A Capitol Fourth, part one

This was a fabulous weekend in D.C. A once-in-a-lifetime type of weekend, seeing as it was the nation’s birthday and I am in the nation’s capitol.

The whole weekend started off with class going to tour XM radio. Then, Friday night I went with Jennifer (see Oxford posts) to a free jazz night in the Smithsonian’s sculpture garden. It was really fun and she introduced me to two other Baylor students I didn’t know that are here for the summer. We went out to a great chicken place in Chinatown, then walked around the monuments as they were lit up against the dark night.

Saturday, I toured the American History Smithsonian. I know, I’m crazy, it was the day before Independence Day and very crowded. But you know, it wasn’t as bad as DisneyWorld on Thanksgiving or something like that. I have been to very crowded places, and while that qualified, it was not the worst I have seen.

It was special to get to see the First Lady’s dresses, Dorothy’s shoes, the flag and all of the other things i haven’t seen since I was here after sixth grade, almost ten years ago. Hard to believe it’s been that long, but it’s true.

After spending most of my day there, I went to the Air and Space museum. It was cool, but by that point I was a little museumed-out  so I had dinner at the McDonald’s there (it’s kind of a tradition, every time I have been to DC, I’ve eaten there and my family has this thing with eating at McDs in famous places)

After dinner, I headed over to the capitol because I had heard from a friend that there was a rehersal for the Capitol Fourth concert. I sat on the steps in front of a nice looking young woman and close to two couples.
I listened to the event people test the sound system for Gladys Knight (who, unfortunately, did not attend the rehersal, so they had a lip syncer to test the lighting and camera angles). They played "Grapevine" and "I will Survive."
Soon, David Archuleta (the real one, not just a recording) came up and sang the National Anthem. I called my sister so she could hear it. She loved it. 🙂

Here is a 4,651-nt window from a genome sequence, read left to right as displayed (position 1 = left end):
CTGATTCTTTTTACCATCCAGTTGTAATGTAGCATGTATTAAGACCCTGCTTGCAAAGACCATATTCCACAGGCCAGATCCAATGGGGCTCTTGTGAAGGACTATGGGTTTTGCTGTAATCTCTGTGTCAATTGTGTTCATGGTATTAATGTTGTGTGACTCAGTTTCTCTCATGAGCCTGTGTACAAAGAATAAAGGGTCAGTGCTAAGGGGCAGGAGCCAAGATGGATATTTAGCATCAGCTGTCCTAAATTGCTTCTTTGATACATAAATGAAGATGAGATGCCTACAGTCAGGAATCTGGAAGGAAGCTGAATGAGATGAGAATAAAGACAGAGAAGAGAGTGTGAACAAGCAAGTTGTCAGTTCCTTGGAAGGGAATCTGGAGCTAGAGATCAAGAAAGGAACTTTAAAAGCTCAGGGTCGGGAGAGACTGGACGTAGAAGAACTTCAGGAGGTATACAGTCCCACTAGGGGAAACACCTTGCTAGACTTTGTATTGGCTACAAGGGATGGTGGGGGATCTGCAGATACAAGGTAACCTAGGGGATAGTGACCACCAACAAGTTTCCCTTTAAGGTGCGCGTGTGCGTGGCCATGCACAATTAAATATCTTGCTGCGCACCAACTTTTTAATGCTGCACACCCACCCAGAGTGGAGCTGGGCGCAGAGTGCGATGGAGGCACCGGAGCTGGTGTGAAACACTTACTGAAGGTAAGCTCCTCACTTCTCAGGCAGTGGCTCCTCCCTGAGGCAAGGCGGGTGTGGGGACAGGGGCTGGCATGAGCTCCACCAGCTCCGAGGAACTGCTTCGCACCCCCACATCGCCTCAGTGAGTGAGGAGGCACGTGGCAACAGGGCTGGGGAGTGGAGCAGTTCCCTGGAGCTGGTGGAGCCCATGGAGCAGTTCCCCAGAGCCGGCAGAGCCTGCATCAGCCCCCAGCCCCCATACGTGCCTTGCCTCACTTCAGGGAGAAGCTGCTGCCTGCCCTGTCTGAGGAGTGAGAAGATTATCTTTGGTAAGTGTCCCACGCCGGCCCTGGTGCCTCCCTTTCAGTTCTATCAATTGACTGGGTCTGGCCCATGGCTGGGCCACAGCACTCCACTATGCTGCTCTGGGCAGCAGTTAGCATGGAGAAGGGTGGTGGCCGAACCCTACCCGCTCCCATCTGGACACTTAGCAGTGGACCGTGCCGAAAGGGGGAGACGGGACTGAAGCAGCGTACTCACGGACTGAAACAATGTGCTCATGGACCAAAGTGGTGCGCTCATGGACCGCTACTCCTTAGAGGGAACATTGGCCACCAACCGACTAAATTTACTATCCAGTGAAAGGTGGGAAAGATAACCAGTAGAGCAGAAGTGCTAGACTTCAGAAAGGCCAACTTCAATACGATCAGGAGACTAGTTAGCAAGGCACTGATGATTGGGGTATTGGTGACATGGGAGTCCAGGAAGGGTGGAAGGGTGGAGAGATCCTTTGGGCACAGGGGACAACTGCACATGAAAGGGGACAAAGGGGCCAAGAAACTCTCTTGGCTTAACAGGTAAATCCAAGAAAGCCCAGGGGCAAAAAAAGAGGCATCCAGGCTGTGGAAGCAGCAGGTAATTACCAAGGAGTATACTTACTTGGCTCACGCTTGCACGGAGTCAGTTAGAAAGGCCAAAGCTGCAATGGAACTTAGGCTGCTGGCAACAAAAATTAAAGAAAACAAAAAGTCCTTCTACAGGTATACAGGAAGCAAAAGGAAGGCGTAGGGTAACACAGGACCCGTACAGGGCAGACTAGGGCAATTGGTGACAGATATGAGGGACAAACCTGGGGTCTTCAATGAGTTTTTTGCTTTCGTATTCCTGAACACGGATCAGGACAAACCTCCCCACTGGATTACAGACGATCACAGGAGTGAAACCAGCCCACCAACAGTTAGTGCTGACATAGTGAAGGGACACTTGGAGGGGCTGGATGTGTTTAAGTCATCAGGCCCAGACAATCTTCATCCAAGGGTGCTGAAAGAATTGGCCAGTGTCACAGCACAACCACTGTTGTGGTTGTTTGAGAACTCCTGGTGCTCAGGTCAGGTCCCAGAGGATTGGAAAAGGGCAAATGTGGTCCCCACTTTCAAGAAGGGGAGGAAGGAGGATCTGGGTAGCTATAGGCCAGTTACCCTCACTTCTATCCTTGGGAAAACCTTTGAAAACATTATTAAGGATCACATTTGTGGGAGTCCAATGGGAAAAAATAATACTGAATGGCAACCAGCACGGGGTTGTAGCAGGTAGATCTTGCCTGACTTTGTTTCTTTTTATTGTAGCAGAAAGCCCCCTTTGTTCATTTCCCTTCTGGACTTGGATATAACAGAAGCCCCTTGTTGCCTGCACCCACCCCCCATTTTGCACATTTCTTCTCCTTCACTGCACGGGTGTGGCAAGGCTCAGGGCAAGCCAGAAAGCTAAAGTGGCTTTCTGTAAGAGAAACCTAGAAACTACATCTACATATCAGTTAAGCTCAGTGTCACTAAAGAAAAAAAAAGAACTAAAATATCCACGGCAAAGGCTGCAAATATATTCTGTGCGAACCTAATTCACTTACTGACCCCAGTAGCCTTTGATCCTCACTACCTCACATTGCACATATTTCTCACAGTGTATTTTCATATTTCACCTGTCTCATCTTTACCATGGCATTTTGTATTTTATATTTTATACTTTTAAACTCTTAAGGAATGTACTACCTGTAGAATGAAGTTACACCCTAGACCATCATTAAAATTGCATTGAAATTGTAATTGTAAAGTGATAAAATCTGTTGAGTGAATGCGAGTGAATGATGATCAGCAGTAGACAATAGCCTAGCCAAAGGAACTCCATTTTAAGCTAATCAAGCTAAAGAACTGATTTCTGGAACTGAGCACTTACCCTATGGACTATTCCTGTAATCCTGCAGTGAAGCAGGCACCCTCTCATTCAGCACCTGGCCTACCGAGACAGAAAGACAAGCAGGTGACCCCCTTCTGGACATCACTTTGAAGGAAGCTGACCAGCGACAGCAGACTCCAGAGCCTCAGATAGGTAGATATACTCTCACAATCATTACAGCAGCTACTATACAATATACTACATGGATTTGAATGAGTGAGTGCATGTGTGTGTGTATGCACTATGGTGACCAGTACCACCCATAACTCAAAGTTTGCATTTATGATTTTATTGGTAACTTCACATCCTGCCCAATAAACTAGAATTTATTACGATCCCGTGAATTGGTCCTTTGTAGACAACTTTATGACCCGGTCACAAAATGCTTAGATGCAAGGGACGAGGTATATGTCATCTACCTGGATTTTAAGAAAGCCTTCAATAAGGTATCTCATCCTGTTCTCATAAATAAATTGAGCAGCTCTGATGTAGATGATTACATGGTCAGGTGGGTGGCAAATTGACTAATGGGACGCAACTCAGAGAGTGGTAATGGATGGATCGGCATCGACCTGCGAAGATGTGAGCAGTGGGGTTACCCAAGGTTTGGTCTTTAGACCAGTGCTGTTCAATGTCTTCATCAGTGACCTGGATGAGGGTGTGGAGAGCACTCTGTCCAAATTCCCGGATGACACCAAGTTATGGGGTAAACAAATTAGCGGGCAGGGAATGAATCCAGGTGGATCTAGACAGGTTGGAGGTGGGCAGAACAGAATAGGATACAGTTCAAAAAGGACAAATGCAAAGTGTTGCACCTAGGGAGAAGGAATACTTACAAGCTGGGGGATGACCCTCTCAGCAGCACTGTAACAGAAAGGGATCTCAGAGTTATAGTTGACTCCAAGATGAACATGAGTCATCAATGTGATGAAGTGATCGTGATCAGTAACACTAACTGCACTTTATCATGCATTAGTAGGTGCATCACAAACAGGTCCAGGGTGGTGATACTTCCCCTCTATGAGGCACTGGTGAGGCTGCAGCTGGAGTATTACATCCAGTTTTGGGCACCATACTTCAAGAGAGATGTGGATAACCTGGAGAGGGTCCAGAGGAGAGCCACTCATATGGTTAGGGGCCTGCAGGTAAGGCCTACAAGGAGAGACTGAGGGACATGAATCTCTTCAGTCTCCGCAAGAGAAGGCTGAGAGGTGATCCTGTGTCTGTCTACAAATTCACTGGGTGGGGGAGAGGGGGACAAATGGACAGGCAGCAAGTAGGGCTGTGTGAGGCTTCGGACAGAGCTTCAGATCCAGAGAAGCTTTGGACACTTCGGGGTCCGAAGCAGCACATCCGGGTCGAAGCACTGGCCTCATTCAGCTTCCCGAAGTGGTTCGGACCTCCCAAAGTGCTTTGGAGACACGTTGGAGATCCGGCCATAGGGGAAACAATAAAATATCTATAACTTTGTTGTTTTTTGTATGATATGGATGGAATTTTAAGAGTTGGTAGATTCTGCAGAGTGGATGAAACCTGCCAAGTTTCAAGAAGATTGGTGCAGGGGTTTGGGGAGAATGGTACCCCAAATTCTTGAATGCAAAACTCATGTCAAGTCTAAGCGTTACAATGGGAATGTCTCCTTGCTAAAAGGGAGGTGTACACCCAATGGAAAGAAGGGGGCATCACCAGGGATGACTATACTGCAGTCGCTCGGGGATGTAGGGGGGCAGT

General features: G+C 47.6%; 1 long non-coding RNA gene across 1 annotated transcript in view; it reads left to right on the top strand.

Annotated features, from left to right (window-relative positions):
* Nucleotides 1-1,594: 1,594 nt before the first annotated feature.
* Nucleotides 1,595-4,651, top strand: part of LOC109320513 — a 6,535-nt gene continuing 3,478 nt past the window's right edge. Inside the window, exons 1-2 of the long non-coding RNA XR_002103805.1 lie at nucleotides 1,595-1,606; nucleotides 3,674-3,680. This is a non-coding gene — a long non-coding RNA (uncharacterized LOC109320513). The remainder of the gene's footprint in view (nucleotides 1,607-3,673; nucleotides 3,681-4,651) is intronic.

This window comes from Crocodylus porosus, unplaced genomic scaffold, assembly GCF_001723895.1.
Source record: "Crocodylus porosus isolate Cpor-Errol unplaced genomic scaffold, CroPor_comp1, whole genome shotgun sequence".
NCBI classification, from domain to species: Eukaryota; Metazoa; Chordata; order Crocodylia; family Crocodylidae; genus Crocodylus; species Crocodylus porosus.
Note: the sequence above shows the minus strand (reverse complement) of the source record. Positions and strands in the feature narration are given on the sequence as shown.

Jimmy Smits was the announcer. He made the night fun, even in the tedious, slow-moving parts. The National Orchestra played "God Bless the USA" and everyone sang along. It was magical.
Soon after, we are clapping along to Cohen’s "Yankee Doodle Dandy" with the Marine Corps Band.
David Archuleta was up next, with a dedication to the troops, singing "Stand By Me." He’s so great.
After David, the National Orchestra and Lang Lang, the famous Chinese pianist, played Rachmaninoff’s 15, the theme from "Somewhere in Time." I always have loved this piece, but I finally figured out that it is the base for another song by Lorie Line that I played non-stop in high school.

Throughout the night, I made a Ukrainian friend named Marta. She has lived in the US for 20 years, but still travels all over the world as an international relations specialist or something like that. She went to Georgetown for grad school and stayed on this side of the pond. She gave me travel advice for Lela, who is going to Kiev when she studies abroad in Russia next semester, and for me here in D.C.

About that time, Reba McEntire came onstage. As huge Reba fans, Marta and I went up closer to try to get a glimpse of her onstage (it was far away). Reba was so classy and confident, like always. She sang more songs than anyone else and was awarded the Congressional Gold Medal for the Arts, the highest honor Congress gives to an artist. She was beautiful and very much herself in jeans, a flag t-shirt and her signature auburn hair.

After Reba, Marta and I talked more. She seemed very familiar, but I can’t place why. After a long, but good, day alone, I was warmed by her kindness. Usually I have to ask all of the questions in my 30-minute friendships like these, but she was a good initiator and we had a good conversation with the two couples next to us. One were both DC natives with a daughter in journalism school in South Carolina. The other were an Israeli and a Peruvian from Houston. They made for a fabulous group of international friends to spend the patriotic evening with. Wouldn’t have been truly American without them. haha

Though sometimes travelling alone can be lonely, it allows me to meet the most wonderful people.


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